- Flights – some safaris operate by light aircraft, notably in Botswana and the far reaches of Tanzania and the Masai Mara. Including a flight in your itinerary could save you a lot of time, with the added bonus of seeing the parks from the air, but they can be expensive.
- Private car. In most places you are permitted to drive a regular saloon car into the parks, and this is particularly popular in South Africa, where a safari may be a smaller part of a longer trip. Visibility is the obvious downfall with this type of vehicle. Some parks are not suitable for vehicles without 4WD, however, bear that in mind before looking at this option.
Lastly, if you have any sort of mobility issues or health concerns, the choice of vehicles may then be narrowed down somewhat. The large trucks require a fair amount of agility to get in to, and even some of the other safari vehicles have high steps. If this is a concern, a small stool may provide the answer, at least for the smaller safari vehicles.
Summary – my personal choice
Having been lucky enough to have taken numerous safaris over the last thirty years, my choices would be:
For the following reasons I have never taken a self-drive safari:
- One of you has to drive so that person can’t take photos or enjoy the scenery/wildlife as much as everyone else
- A guide knows all the routes and the areas where the animals normally hang out.
- He (it is almost always a he) is in contact with the other drivers by radio, and when they spot something, he can get you right there too.
- The guide can ‘read’ animals and their tracks, knows when there is dangers (we have made more than one hasty exit from a sighting over the years), which way the animals are going and what they are likely to do next.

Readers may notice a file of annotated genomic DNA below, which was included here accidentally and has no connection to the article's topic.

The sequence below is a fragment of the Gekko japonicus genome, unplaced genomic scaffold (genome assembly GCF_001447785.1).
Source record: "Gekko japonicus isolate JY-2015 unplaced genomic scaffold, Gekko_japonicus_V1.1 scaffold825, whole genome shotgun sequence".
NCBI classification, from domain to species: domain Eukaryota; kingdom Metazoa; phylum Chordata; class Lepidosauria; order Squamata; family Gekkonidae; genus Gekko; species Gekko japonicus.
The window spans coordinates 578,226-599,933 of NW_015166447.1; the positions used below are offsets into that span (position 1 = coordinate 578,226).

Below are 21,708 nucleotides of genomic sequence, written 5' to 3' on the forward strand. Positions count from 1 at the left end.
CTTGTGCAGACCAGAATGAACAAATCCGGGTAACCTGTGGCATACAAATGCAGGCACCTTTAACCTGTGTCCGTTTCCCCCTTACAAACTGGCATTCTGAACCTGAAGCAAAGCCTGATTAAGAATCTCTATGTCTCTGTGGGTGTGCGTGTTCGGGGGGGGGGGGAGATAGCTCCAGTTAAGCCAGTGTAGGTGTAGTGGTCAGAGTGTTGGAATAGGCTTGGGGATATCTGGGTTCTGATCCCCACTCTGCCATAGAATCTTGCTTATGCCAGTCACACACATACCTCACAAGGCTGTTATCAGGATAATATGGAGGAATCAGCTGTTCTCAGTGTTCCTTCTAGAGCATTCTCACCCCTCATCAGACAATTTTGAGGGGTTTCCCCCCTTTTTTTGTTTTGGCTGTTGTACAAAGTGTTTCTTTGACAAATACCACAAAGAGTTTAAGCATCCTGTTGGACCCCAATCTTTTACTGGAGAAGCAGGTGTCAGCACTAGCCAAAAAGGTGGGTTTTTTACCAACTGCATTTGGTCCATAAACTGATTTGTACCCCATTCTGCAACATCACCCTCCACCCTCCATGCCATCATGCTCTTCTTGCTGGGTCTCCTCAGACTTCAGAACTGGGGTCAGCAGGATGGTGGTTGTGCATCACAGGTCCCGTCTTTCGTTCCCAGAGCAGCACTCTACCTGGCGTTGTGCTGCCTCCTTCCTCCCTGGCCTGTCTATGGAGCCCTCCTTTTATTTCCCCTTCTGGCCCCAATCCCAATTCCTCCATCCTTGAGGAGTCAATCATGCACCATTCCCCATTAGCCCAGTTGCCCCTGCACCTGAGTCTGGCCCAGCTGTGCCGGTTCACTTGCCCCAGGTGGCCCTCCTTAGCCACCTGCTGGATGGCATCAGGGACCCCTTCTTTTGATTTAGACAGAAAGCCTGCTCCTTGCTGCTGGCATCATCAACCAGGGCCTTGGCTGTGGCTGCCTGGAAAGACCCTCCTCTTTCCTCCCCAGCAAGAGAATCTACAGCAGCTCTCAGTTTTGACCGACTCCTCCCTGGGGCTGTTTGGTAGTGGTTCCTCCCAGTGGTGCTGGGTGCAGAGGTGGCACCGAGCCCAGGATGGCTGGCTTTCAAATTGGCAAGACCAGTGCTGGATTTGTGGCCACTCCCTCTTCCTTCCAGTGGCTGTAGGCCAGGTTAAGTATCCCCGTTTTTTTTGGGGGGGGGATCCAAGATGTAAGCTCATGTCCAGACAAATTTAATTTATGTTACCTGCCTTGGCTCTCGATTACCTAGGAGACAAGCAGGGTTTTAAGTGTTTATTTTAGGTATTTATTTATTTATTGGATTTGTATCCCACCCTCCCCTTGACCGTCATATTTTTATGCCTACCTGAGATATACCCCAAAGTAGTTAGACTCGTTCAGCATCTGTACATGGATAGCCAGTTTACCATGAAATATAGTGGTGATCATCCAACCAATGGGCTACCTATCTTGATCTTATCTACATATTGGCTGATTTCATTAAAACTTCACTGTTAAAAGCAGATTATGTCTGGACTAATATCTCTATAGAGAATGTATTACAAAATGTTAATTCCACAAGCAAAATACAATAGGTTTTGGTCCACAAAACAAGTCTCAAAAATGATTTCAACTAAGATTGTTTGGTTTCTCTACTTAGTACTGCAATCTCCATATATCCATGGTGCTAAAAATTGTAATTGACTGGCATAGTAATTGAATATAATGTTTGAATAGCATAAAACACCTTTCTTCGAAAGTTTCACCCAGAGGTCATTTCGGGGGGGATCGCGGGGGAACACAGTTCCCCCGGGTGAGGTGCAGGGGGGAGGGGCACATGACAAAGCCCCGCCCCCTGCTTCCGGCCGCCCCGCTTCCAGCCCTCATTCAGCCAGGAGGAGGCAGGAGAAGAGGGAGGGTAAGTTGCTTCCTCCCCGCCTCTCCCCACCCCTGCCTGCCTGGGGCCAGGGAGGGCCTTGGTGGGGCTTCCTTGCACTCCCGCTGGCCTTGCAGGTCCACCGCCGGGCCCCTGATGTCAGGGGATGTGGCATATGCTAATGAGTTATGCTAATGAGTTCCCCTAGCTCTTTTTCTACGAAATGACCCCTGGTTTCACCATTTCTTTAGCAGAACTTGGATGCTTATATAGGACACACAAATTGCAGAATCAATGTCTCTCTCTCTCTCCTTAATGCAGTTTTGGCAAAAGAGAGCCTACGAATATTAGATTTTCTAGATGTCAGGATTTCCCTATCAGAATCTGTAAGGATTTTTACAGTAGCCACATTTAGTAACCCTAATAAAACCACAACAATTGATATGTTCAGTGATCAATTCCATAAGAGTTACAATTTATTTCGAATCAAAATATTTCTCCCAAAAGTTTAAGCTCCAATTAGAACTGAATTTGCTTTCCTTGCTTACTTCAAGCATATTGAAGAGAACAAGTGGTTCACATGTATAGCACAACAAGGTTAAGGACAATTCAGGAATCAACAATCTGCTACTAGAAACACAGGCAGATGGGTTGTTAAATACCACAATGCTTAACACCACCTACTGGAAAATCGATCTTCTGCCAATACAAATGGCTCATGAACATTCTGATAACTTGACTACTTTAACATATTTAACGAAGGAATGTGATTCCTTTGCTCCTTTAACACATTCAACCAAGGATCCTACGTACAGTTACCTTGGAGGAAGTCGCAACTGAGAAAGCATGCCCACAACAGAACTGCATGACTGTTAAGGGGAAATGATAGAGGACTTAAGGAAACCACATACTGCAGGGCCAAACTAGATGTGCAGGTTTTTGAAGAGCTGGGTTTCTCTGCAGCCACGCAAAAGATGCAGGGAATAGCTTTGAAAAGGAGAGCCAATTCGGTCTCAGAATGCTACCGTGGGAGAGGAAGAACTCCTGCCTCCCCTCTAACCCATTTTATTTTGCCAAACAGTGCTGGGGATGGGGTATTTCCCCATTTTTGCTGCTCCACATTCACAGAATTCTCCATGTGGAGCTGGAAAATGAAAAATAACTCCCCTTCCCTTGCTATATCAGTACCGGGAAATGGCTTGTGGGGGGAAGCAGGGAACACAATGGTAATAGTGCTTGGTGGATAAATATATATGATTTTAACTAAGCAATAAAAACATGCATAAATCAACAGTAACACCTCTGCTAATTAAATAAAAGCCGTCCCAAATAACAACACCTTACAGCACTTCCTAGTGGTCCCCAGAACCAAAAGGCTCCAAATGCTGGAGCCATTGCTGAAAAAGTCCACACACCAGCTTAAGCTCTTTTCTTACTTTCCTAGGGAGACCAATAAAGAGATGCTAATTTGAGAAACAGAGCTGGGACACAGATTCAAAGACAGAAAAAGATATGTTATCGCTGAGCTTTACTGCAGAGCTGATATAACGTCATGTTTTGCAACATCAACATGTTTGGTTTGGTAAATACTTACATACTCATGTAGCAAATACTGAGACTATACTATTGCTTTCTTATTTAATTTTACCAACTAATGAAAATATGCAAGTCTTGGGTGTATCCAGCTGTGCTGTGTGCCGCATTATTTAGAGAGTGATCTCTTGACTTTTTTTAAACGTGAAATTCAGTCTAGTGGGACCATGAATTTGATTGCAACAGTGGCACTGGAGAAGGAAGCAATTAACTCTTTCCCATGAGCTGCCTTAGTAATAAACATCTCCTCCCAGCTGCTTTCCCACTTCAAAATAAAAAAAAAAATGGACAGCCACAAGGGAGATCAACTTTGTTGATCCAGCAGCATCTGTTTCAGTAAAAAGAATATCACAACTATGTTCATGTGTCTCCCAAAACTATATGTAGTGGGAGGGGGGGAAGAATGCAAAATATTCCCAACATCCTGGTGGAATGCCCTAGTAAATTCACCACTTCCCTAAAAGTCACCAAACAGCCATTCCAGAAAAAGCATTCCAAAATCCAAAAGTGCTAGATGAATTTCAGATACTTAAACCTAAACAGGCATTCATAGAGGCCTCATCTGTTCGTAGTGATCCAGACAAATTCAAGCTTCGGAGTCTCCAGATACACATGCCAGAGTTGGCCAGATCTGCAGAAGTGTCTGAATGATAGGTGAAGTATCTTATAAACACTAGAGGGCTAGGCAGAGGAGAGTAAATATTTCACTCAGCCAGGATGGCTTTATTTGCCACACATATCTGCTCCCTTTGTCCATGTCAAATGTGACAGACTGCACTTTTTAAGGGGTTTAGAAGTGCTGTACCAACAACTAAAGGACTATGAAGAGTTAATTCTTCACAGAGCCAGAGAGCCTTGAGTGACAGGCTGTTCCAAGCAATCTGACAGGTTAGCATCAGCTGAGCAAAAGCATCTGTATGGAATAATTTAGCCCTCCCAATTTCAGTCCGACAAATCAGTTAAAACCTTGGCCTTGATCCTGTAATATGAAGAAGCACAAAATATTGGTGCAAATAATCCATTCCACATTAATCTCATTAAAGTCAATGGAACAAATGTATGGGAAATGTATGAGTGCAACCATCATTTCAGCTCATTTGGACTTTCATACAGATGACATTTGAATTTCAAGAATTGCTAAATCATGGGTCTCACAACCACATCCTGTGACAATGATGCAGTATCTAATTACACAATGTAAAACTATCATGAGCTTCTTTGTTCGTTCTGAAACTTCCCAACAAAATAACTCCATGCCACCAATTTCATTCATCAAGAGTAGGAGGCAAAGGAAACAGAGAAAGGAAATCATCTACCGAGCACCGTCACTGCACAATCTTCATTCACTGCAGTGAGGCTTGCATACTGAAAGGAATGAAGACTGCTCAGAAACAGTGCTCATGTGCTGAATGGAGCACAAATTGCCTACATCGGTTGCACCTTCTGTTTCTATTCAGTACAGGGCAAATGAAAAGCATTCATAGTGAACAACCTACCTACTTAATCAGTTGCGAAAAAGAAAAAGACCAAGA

- A safari guide is nearly always better at spotting animals, often seeing them (while also driving) with the naked eye long before you are even able to spot them through binoculars.
- He can not only identify the animals, but also tell you their habits and give you lots of first-hand information you are unlikely to get from a book or the Internet.
- He knows where it is safe to stop for a picnic or a bush-toilet. He also knows where the nearest ‘proper’ toilet is (such as a lodge or visitors centre).
- Vehicle – some companies will rent out proper purpose built safari vehicles, but many places you will only be offered saloon cars. It goes without saying that a saloon car is far inferior for game viewing than a higher vehicle with a roof that lifts. A second consideration is – have you had training on driving a 4WD? Many tracks on the safari circuits are not paved, and can become treacherous after a downpour. Some places – such as the famous UNESCO site of Ngorongoro Crater, will only allow you to enter with a 4WD.
- Arguments over navigating – I think most couples have had a tiff over map-reading at some stage in their relationship.
- There is no rescue service available in most of the parks. If you break down you are at the mercy of kind passers-by, whereas a professional guide can call for assistance by radio.
Type of Safari vehicle
- I would always go for a vehicle that has been specifically adapted for safari use, with rails for attaching photographers’ clamps.
- Opening roof hatches are a must, and I prefer the ones where the roof just lifts, rather than removes completely as it offers shade from the unrelenting African sun (as well as rain of course).
- I prefer vehicles with one flat level rather than the tiered ones, as they are easier to move about should the animal sighting be at the front or rear of the car.
- All photographs provided by Grete Howard